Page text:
ALERT LEVEL 1

Teachers with comorbidities told to return to school

By Ayanda Mthethwa 20 September 2020

Learners at Excelsior Senior Secondary School in Belhar, Cape Town, listen to biology teacher Mr PJ Williams. It’s crunch time for educators granted concessions to work from home during Alert Levels 2 and 3. (Photo: Gallo Images/Roger Sedres)

Teachers working from home because of comorbidities will return to contact teaching as South Africa moves to Alert Level 1 on Monday 21 September.

It’s crunch time for educators granted concessions to work from home during Alert Levels 2 and 3. 

This follows the announcement by President Cyril Ramaphosa on 16 September about the country’s move to Alert Level 1. 

A collective agreement by the Department of Basic Education (DBE), teachers’ unions and the Education Labour Relations Council on 30 May allowed educators with comorbidities to apply to be granted the concession to work from home under Alert Levels 3 and 2 of the National State of Disaster. 

“A concession in this instance refers to an employee with any condition which may place him/her at a higher risk of complications if they are infected with Covid-19 and employees aged 60 and above who are at a higher risk of complications if they are infected with Covid-19,” the agreement states. 

The agreement was the result of a collective battle fought by teachers’ unions to compel the DBE to provide health guidelines on how educators over the age of 60 and those with comorbidities should be treated upon the reopening of schools. 

The DBE acted unusually swiftly, following the president’s announcement, to publish a statement (dated 19 September) telling educators granted concessions to return to school on Monday 21 September when Level 1 kicks in. 

“The implication of the announcement by the president of moving the country to Alert Level 1 means the concessions to work from home will no longer apply from midnight on Sunday 20 September 2020,” reads the DBE statement. 

“The affected people will therefore have to report for duty with effect from Monday 21 September. If, however, some individuals are still not well, they are advised to follow the normal sick leave protocols,” the statement continued. 

Two teachers’ unions with the largest teacher membership combined said they supported the move, contingent on schools providing a safe environment. Those who still fear the risk of contracting the virus were encouraged to apply for normal sick leave. 

“We encourage teachers who are sick and feel like they cannot work to apply for normal leave catered for in the personnel administrative measures,” said Nomarashiya Caluza, the provincial secretary of the SA Democratic Teachers’ Union (SADTU). 

Caluza commended those educators who have been working “right through this period” and with a reduced staff complement. “They worked hard and were overworked because the department could not provide substitute teachers.” 

The department’s director-general responsible for planning, information and assessment, Paddy Padayachee, previously told Parliament that hiring substitute teachers to replace those who had been granted concessions would add R650-million a month to the wage bill. 

The department said it could not afford this and although teachers granted concessions were required to continue to work from home, some schools struggled to provide resources for them to do so.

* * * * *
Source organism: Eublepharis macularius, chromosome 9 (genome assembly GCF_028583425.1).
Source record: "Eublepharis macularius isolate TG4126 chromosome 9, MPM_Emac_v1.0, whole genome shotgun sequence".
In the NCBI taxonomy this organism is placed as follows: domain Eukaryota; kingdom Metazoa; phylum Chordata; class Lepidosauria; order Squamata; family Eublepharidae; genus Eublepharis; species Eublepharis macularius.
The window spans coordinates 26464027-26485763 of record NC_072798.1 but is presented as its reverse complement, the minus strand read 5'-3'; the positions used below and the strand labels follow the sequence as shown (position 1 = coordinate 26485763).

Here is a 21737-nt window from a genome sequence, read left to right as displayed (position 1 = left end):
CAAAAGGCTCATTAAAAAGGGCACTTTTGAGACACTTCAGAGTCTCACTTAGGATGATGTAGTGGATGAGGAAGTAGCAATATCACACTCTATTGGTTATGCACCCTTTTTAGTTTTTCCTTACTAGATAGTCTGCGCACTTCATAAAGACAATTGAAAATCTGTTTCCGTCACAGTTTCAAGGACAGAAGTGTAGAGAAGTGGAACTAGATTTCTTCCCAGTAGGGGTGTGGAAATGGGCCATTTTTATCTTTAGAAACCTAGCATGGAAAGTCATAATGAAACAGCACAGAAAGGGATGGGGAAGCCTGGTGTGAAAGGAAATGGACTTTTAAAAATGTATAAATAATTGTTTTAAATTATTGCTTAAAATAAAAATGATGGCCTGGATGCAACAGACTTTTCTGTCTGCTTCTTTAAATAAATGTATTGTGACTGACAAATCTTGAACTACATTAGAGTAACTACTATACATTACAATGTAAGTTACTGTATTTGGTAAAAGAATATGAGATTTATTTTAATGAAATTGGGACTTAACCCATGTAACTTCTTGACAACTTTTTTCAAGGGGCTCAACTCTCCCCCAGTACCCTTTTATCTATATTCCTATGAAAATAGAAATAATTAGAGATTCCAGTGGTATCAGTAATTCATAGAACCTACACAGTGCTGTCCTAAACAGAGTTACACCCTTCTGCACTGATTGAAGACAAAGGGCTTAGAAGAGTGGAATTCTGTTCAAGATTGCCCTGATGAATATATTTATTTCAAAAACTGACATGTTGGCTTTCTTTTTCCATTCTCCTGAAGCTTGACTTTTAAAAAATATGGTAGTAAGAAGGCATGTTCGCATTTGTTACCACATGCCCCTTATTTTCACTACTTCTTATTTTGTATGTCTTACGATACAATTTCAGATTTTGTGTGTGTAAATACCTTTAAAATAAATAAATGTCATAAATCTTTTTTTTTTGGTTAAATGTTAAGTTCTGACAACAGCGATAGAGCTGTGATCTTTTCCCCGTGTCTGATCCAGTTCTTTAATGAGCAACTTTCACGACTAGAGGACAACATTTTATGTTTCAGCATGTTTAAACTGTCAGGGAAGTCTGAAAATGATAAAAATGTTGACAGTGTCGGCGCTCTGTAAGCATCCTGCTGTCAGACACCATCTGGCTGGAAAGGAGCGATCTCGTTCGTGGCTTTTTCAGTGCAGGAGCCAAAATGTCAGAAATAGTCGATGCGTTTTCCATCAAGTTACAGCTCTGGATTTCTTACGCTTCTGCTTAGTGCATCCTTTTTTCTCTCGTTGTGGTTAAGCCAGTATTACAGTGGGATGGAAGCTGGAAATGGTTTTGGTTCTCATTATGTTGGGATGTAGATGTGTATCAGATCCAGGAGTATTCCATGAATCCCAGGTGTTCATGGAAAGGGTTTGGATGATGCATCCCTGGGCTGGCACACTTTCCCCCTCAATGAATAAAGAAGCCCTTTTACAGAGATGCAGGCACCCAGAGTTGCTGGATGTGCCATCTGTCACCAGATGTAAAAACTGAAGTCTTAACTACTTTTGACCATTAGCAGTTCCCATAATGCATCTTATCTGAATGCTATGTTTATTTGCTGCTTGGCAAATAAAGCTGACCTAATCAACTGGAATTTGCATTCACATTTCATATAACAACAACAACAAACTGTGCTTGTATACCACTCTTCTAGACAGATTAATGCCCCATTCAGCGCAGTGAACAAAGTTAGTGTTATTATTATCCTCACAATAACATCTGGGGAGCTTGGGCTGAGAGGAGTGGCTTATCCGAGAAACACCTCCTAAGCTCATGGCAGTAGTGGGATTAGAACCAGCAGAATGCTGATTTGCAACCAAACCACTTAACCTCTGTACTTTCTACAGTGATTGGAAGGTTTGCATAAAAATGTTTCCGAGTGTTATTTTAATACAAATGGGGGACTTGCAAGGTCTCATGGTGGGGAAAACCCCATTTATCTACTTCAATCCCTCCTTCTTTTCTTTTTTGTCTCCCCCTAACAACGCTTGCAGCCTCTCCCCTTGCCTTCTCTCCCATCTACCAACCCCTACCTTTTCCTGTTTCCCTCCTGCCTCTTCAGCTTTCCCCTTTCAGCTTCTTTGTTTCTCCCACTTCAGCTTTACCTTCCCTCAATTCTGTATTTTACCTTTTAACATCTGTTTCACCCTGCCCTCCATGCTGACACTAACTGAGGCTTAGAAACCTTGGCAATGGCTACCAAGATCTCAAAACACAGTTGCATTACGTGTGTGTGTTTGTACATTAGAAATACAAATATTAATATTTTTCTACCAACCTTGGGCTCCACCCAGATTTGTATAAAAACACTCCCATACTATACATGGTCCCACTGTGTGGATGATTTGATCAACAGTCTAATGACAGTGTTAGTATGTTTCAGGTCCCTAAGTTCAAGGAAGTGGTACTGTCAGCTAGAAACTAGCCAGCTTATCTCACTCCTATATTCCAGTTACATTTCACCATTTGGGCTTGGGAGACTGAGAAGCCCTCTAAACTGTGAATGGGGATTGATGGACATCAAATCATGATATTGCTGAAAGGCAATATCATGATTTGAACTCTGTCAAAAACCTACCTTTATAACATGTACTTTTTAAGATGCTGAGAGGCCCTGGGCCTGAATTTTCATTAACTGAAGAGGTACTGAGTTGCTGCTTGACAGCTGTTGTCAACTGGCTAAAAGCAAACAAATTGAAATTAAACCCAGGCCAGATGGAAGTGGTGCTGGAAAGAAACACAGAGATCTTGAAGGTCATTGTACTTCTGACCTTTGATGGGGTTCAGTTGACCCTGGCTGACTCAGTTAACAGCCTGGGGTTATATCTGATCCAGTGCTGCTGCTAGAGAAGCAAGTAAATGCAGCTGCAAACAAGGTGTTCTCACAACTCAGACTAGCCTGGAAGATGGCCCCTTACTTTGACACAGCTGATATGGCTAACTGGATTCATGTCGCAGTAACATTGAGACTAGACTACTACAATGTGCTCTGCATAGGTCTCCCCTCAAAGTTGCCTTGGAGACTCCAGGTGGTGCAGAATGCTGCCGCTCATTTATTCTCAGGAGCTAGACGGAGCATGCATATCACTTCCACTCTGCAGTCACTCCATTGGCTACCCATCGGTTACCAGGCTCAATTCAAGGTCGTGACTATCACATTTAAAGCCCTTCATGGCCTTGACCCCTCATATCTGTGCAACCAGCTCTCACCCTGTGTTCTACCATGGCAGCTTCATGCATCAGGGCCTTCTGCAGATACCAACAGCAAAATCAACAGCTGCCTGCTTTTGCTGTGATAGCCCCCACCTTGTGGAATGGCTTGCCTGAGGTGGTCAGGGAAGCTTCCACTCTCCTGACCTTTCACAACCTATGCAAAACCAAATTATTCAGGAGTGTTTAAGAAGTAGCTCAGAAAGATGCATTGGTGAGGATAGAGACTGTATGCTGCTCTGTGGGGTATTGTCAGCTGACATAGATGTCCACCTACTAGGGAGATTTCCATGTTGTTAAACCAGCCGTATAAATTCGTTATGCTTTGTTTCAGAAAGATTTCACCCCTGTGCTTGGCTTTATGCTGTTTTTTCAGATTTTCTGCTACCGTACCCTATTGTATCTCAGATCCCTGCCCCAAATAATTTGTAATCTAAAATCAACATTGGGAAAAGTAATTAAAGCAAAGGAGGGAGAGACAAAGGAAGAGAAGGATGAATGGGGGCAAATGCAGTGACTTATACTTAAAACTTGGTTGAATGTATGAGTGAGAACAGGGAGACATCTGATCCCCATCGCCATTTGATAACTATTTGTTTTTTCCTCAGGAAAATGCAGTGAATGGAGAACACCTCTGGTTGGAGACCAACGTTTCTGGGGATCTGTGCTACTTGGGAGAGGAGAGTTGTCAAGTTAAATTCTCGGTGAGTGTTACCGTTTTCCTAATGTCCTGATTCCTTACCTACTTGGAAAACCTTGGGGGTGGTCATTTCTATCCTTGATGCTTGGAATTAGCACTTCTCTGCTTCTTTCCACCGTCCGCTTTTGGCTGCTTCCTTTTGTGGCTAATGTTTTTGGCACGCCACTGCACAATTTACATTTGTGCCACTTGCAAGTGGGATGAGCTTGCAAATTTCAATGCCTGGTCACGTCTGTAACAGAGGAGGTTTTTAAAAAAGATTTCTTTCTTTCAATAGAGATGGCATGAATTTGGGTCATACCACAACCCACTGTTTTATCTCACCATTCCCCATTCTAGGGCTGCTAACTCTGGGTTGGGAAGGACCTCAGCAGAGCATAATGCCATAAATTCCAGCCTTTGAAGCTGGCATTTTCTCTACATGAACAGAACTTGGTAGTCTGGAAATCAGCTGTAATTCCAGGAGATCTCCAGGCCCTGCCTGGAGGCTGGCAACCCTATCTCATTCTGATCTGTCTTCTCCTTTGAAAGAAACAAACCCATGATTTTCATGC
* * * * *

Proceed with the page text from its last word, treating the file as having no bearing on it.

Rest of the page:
“We need to ensure that the schools, the teachers themselves and the department are ensuring that the safety measures are strictly adhered to so that the health concerns of the teachers returning on Monday are looked after,” urged Basil Manuel, the executive director of the National Professional Teachers’ Organisation of SA (Naptosa). 

Revised pass requirements for grades 10 and 11

Other major developments in the education sector are the changes announced by the DBE’s director-general, Hubert Mweli, regarding promotion requirements for grades 10 and 11. 

In a circular published on 12 September, Mweli brought into effect a policy change that will see school-based assessments account for 60% of learners’ marks, as opposed to 25% before Covid-19. 

The examination component will account for 40% as opposed to 75% before the pandemic disrupted education.

Furthermore, full-scale examinations will be replaced with controlled tests. 

“Controlled tests should only be set on content taught, content not taught cannot be assessed,” the circular states.

Other changes made were to the duration of tests, weightings on the exam component and oral component in the case of languages and the number of papers written for elective subjects. 

The changes are temporary and only apply to the 2020 academic year. DM

 

Gallery

"Information pertaining to Covid-19, vaccines, how to control the spread of the virus and potential treatments is ever-changing. Under the South African Disaster Management Act Regulation 11(5)(c) it is prohibited to publish information through any medium with the intention to deceive people on government measures to address COVID-19. We are therefore disabling the comment section on this article in order to protect both the commenting member and ourselves from potential liability. Should you have additional information that you think we should know, please email [email protected]"

OP-ED

Gauteng SOS: We are overwhelmed with calls for oxygen – Gift of the Givers

By Imtiaz Sooliman

Donald Trump is the oldest president to be elected to a first term in office. The sentient naartjie is 70-years-old.